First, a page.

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Gangster No. 1 (2001)
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Review Date: September 16, 2001
Director: Paul McGuigan
Writer: Johnny Ferguson
Producers: Jonathan Cavendish, Norma Heyman
Actors:
Paul Bettany as Young Gangster
David Thewlis as Freddie Mays
Malcolm McDowell as Gangster 55
Plot:
A young recruit gets plucked out of nowhere by the number one gangster in London and quickly becomes a staple by his side. But this new guy is not like all the others, he's got ambition, he's got goals and he loves everything he sees about being the number one gangster. Violence, lots of swearing and betrayals ensue.
Critique:
A very good, serious-minded, unique British gangster flick which misses the "great" mark by way of an annoying voice-over popping up throughout the film and a so-so ending. Here's yet another cool crime movie that actually manages to bring something new into the mix. Okay, so it's not entirely new, but it's definitely original when all put together as done here. The thing I liked most about this movie was its authentic portrayal of the time period in which it was taking place. It's 1968 and these dudes are looking good! Yes, it's all about the suits, fellas...the Italian shoes, the cufflinks, the ties and the birds (that's ladies, for those uninitiated) hanging around you. Here are a bunch of horrible men, gangsters if you will, looking sharp, talking shit and busting heads all over the place. But that's not the basis of this movie. The basis of this film comes in the relationship between the number one gangster in the group, the excellent David Thewlis, and one of his cronies, Paul Bettany, also extremely good in this film, and how the power, sex appeal and coolness of one, affects the other.

You know how there are always these "hanger-on" gangster types who latch on to the godfathers, the leaders, the top dogs of every crime organization? Well, most of the time, these dudes are screened beforehand and are loyal to only one person...that is, their boss. So all the gangster number one needs to worry about is his enemies on the other side of the fence. But this film brings the betrayals, the messed up loyalties, the honor codes among bad guys into play within the same group and presents it in quite the stylistic package. Of course, director Paul McGuigan isn't trying to be Guy Ritchie here, and doesn't over-stylize his presentation, jazz it all up with a hip soundtrack or add any humor to the mix. Nope, he goes straight for the serious stuff and develops at least two particular scenes which are still embedded in my mind as I type this. The first is a confrontation sequence between Bettany and a man from which he's attempting to sway some information and it is downright nasty! ("Look into my eyes!") In fact, the last time that I've seen a guy so scared in a movie was John Turturro in that forest scene from the Coen brothers' MILLER'S CROSSING. Scary shite. But there's an ever better scene than that in this film. This one features Bettany, once again, slowly torturing, hacking and beating the living piss out of a rival gangster (from that man's point-of-view), but not before turning on a quaint little tune in the background and removing all of his own expensive clothes, one by one (that's right, he "does" the guy in his underwear). That scene is also in tune with some of the obvious phallic and homoerotic undertones present throughout this film, especially in the relationship between Bettany and his boss (why does he get so upset when he falls in love with that woman?).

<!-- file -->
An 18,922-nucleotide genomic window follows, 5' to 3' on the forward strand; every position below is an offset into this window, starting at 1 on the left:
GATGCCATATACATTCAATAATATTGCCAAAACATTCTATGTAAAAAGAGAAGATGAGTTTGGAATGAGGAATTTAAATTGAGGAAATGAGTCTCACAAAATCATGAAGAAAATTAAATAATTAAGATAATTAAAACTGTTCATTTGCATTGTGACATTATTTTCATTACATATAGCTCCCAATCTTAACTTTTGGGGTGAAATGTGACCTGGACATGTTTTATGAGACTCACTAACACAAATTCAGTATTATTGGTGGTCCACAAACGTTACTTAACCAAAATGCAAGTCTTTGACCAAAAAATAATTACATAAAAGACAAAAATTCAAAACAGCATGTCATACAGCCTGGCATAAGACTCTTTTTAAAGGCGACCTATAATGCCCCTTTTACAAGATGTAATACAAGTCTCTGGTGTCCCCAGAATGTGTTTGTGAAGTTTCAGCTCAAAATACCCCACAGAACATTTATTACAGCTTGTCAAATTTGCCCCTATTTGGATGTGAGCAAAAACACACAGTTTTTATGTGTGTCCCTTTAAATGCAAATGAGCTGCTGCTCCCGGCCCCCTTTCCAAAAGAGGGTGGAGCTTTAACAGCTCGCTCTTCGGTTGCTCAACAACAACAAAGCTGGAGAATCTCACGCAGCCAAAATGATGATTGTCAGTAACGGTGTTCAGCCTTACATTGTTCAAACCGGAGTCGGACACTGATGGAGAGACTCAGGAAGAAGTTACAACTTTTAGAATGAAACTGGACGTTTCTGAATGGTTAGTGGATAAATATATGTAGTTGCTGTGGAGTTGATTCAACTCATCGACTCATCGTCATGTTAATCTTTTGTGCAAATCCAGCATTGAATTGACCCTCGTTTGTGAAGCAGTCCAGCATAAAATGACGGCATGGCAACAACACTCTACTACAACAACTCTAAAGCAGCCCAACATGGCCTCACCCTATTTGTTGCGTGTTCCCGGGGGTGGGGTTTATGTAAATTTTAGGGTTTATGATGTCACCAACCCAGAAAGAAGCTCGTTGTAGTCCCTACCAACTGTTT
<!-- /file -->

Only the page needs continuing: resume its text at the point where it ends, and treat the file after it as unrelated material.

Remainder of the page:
But the flick's not perfect. In fact, I didn't mind Malcolm McDowell's voice-over narration at first, but as the film grew into a major flashback (most of the film is presented as such), he came in every now and then, and rarely added anything of interest to the plot. All he seemed to do was swear and call people the c-word umpteen times, and even described one scene as it was happening ("...so I opened the door, then went up the lift, etc...."-it's like, yeah, I know that already, I could see it on the screen!! Overdone.). I also didn't quite "buy" the ending of the movie, which despite being original, seemed a little unbelievable, especially when you consider that it's supposed to be taking place 30 years later, and folks still seem to be holding grudges, still in love, still living in the same apartments??!? I mean, c'mon...it's 30 years, man!! I don't know, somehow it didn't work all that well for me. But one of my favorite genres has always been the crime movies, and this one is a decent addition to the lot. Forget the lame title and Malcolm McDowell's narration of the obvious plot points, and concentrate on the film's stronger attributes such as its style, the exquisite atmosphere of the time period, its original look at the gangster dynamic within the same group, its memorable sequences and the solid performances from its two main leads, Bettany and Thewlis. Incidentally, unlike a few of the gangster flicks that I mention below, this one is in no way a parody or homage to this genre of films...it's the real deal!

Note: This film is packed with strong accents all around, which makes it hard to make out some of the words from time to time. It's also quite violent and I don't remember any film that used the c-word as much as this one, so leave the kids at home for this one... ;)

(c) 2001 Berge Garabedian
(c) 2017 Berge Garabedian
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